Gaming



Gaming

external image gaming_pc.jpg Many adults would say that video games are ruining the world's future generations. It may be true when it comes to getting your homework done, but video gaming has started to develop into a new way of learning for many people. It has become a new way of learning teamwork, problem solving, and hand-eye coordination. Problem solving can be done in a student’s math homework everyday. Lemonade Stand, for example. Most students would say they would rather have easier homework and have a tough game to play. Most games are based around solving a problem or working towards a goal. Gamers do not realize this because they are having fun while they play. Online gaming has revolutionized the way gamers connect. Whether it’s right here in Millis or across the globe in China, gamers can instantly connect and work together to solve their issue at hand.

Online Gaming

external image 307552_low-online-gaming.jpg A worldwide phenomenon has come about with gamers. From Call of Duty 4 and everyone’s favorite, Madden Football, people have started to find out how to work together in a whole new way. For instance, if a group of players from all around the world joined up to play another group of players in a "shooting" game, both groups are working towards a common goal of taking down the other team. This is also common in team tactical games. These types of games all have a goal to reach and it takes team work to achieve those goals. The players must trust in each other, because all it takes is for one player to mess up and that team will lose. Once one team wins, that team has worked towards the goal of winning. Ideas like this show how gaming has introducing a whole new method of learning to collaborate with people. Online gaming can also make people from all over the world interact with just a simple headset that is plugged into the back of the console.

Another game that has more educational value than Call of Duty is the online game World of Warcraft (WoW). World of Warcraft, released, in November 2004, can be categorized as an MMO-RPG or a Massively Multilayer Online-Role Playing Game.At this point WoW boasts an impressive 11 million active accounts world wide. In the game a player creates a character/s that they control and play as. When one makes a character, they start off weak and at a low level. The game like an education system is based on a "scaffolding" principle, meaning the game like schoolwork starts easy and as you progress begins to get more challenging and difficult.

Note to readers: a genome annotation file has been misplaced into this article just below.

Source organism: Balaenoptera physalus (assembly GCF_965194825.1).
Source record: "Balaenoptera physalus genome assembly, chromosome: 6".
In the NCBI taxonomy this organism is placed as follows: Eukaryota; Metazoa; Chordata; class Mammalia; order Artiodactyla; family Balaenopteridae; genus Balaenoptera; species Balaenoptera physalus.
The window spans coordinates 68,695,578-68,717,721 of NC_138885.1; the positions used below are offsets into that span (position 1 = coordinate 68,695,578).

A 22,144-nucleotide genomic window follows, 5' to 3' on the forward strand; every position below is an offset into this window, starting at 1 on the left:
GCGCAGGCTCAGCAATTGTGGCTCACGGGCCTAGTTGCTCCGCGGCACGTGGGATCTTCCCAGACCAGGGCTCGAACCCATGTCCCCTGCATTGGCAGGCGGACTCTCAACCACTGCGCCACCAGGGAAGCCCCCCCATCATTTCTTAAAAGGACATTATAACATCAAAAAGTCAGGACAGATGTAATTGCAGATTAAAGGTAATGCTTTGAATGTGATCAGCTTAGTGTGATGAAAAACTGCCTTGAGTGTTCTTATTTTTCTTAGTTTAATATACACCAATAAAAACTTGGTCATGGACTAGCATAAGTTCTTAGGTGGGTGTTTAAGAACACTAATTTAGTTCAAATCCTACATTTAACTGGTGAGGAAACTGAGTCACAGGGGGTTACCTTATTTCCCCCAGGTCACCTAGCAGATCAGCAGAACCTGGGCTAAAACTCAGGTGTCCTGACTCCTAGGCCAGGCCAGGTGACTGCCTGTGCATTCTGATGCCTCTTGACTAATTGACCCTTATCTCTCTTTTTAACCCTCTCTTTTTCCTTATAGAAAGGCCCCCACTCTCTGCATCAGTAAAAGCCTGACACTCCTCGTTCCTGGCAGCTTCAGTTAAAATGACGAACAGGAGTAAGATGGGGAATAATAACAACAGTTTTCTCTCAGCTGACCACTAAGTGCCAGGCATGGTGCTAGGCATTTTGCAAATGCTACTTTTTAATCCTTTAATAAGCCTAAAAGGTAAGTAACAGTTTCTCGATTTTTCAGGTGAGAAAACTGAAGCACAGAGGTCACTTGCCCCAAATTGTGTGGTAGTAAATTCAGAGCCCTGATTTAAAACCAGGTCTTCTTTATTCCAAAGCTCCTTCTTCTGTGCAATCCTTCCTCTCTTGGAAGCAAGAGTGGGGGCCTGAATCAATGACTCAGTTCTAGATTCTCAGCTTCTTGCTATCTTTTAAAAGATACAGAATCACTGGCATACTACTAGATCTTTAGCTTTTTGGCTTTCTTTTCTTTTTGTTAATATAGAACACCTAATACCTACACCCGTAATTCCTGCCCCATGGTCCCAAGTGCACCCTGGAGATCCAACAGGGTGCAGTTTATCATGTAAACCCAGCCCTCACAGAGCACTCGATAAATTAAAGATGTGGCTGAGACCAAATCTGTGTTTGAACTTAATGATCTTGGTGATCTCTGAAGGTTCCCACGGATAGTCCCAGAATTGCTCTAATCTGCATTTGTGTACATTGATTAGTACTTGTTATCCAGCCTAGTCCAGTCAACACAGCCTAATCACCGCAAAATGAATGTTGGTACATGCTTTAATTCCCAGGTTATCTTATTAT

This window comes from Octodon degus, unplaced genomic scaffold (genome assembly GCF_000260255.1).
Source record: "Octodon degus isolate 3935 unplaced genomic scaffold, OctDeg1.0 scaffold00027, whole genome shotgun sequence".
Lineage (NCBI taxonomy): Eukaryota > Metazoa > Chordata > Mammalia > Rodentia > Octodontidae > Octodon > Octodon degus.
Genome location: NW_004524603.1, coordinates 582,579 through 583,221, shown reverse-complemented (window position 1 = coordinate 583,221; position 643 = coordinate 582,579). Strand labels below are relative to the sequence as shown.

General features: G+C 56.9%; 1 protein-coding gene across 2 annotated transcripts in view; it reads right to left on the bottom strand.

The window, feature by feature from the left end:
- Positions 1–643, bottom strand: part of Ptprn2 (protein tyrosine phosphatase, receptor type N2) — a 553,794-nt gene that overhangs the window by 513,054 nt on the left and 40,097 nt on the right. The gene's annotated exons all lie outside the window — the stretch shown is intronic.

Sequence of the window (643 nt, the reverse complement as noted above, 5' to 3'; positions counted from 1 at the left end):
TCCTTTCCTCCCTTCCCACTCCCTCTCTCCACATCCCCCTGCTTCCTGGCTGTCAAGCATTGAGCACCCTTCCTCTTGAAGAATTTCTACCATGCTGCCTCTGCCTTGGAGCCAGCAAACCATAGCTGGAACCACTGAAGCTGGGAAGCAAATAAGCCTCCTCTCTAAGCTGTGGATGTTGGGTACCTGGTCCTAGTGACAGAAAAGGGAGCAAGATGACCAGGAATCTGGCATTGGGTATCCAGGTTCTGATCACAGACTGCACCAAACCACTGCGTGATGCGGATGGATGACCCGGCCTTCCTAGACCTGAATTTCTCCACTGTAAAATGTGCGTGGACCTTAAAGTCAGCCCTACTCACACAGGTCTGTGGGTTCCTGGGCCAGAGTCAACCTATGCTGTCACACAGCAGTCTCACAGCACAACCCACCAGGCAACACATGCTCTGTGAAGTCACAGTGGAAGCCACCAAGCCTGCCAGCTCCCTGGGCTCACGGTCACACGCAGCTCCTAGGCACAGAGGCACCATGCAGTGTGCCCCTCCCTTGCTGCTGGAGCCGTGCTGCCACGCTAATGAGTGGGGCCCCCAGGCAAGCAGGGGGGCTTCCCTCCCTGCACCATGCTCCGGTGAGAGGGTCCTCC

Many games, primarily RPG's teach people who play them to manage their money effectively and to work with others to achieve their goals. This can be demonstrated in many games, including MMORPG's such as World of Warcraft and Guild Wars. Players must work together to complete tasks which can not be competed on their own, and join organizations (Known as guilds) to help them complete these tasks.

Relationship to Education

external image 633471437881317246.jpg What most people do not realize is how much education is really tied into video games, especially Role-Playing Games (RPG). In these games it becomes necessary to form strategies in order to move on from one part of the game to another. Also, there are many games that have real historical events in fictional games. By learning about certain historical events in school, students can apply that knowledge to their game. Whether or not people want to admit it, video games directly tie into education and facilitate the learning process.

In education, there are many examples of how games are used for learning. From the playing of games to learn basic concepts to building games to understand more advanced concepts (e.g. logical if, etc.) video games are becoming part of the educational landscape. David Warlick's wiki on video games in education provides a wealth of resources, as does this site.

A more advanced form of gaming, MUVE or virtualization, is also starting to penetrate the classroom. Learn more.




Last updated Oct 8, 2009 7:50 am

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